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ARS Home » Northeast Area » Kearneysville, West Virginia » Appalachian Fruit Research Laboratory » Innovative Fruit Production, Improvement, and Protection » Research » Publications at this Location » Publication #325029

Research Project: DEVELOPMENT OF BIOLOGICAL SYSTEMS FOR CONTROLLING FRUIT DECAY

Location: Innovative Fruit Production, Improvement, and Protection

Title: Metagenomic analysis of fungal diversity on strawberry plants and the effect of management practices on the fungal community structure of aerial organs

Author
item ABDELFATTAH, AHMED - University Of Reggio Calabria
item Wisniewski, Michael
item NICOSA, MARIA - University Of Reggio Calabria
item CACCIOLA, SANTA - University Of Reggio Calabria
item SCHENA, LEONARDO - University Of Reggio Calabria

Submitted to: PLoS ONE
Publication Type: Peer Reviewed Journal
Publication Acceptance Date: 7/20/2016
Publication Date: 8/4/2016
Citation: Abdelfattah, A., Wisniewski, M.E., Nicosa, M., Cacciola, S.O., Schena, L. 2016. Metagenomic analysis of fungal diversity on strawberry plants and the effect of management practices on the fungal community structure of aerial organs. PLoS One. DOI: 10.1371/journal.pone.0160470.

Interpretive Summary: Strawberry (Fragaria x ananassa) is an important horticultural crop worldwide that is produced both conventionally and organically in open fields, greenhouses, and in plastic covered tunnels. Strawberries are susceptible to several fungal pathogens and thus, require the use of fungicide treatments to prevent economic losses. Although previous studies of the strawberry fungal or bacterial community have been previously reported, these studies were based on the use of techniques where the organisms need to be cultured on petri plates in order to be defined and so the results did not represent the full complement of organisms present, nor did it represent the full spectrum of individual aerial plant parts, e.g. leaves, fruits, and flowers. Furthermore, these studies did not investigate the impact of conventional chemical treatments of fungal populations. In the present study, Next Generation Sequencing (NGS) was used to broadly identify all organisms present on different aerial organs of strawberry plants grown under plastic covers and determine the impact of fungicide applications on the diversity of the fungal community. The technique relies on the ability to just extract total DNA from the plant surface and use gene-specific primers to amplify gene sequences that can be used to identify the presence of an organism. Therefore, there is no need to rely on culturing any organisms. Results indicated that a broad diversity of organisms exist on the surface of strawberry plants, many more species than previously identified by culturing techniques. A one-month interruption of applying fungicides also had a significant effect on the composition of the fungal community. The high abundance (70-99%) of just two genera may be a direct consequence of the use of an intensive chemical pesticide schedule used on the farm that was sampled. The differences observed between treated and untreated (no chemical treatments for one month) strawberries indicate that natural fungal communities are very resilient and that the composition and species abundance in these communities can quickly change in response to modified environmental conditions. The information obtained in this study will be used as a baseline to determine the effect of various cultural and biological practices on fungal and bacterial diversity of fruit crops.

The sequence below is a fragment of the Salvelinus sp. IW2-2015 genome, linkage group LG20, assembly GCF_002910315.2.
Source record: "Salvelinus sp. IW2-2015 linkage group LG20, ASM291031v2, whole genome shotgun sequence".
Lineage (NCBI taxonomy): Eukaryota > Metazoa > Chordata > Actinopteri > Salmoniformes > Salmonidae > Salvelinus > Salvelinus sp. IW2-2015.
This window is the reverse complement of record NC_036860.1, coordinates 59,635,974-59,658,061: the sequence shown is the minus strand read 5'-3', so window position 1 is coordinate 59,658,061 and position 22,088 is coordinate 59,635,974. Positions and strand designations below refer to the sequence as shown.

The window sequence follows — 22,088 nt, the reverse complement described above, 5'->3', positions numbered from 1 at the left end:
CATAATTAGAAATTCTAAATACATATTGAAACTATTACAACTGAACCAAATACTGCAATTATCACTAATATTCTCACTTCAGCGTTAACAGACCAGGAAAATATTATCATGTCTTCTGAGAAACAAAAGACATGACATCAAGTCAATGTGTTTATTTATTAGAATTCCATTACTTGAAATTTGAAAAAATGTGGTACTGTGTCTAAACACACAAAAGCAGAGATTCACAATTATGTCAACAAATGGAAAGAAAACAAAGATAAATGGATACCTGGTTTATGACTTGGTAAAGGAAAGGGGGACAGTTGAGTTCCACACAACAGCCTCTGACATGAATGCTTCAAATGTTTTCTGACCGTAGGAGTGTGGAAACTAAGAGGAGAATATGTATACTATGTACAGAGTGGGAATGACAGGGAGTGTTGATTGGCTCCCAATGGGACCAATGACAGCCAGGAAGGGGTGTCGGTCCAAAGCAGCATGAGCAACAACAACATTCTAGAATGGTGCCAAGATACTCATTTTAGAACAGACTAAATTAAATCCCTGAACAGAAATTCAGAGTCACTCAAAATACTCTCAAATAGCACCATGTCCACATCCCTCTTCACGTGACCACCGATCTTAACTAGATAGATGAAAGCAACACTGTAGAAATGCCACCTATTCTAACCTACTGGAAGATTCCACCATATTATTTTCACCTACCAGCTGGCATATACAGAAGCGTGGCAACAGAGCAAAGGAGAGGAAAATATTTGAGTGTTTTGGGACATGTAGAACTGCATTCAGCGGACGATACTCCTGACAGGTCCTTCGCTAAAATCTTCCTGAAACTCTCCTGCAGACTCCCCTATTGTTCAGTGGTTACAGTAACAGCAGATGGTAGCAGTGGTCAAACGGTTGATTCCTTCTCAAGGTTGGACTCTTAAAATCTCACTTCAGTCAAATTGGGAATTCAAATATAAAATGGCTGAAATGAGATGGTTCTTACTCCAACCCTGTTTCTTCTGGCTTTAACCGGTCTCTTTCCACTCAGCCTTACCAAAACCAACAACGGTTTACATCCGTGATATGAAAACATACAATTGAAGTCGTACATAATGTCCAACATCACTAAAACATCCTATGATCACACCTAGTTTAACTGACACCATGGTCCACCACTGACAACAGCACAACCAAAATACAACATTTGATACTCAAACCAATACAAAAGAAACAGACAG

Technical Abstract: Metabarcoding, defined as Next Generation Sequencing (NGS) of amplicons of the ITS2 region (DNA barcode), was used to identify the composition of the fungal community on different strawberry organs i.e. leaves, flowers, and immature and mature fruits grown on a farm using disease and insect control practices that entailed the routine use of various chemical pesticides. Strawberry plants supported a high diversity of microbial organisms, although two genera, Botrytis and Cladosporium, were more highly abundant than all the other identified genera, representing 70-99% of the relative abundance (RA) of all detected sequences. Leaves supported the most diverse fungal community, followed by flowers. Some of the detected taxa are known to be resident on strawberries. On the other hand, several plant pathogens of other plant species that would not be intuitively expected to be present on strawberry plants were detected, while some common strawberry pathogens were less evident or not detected. The study also indicated a high degree of diversity in the ITS sequence within certain taxonomic groups. The interruption of chemical treatments for one month resulted in a significant modification in the structure of the fungal community and the RA of specific genera. The overwhelming abundance of just two fungal genera may be a consequence of the intensive chemical pesticide schedule commonly utilized in the investigated farm. The differences observed between treated samples and samples untreated for a month indicate, however, that natural fungal communities exhibit a great plasticity whose composition can quickly change in response to modified environmental conditions.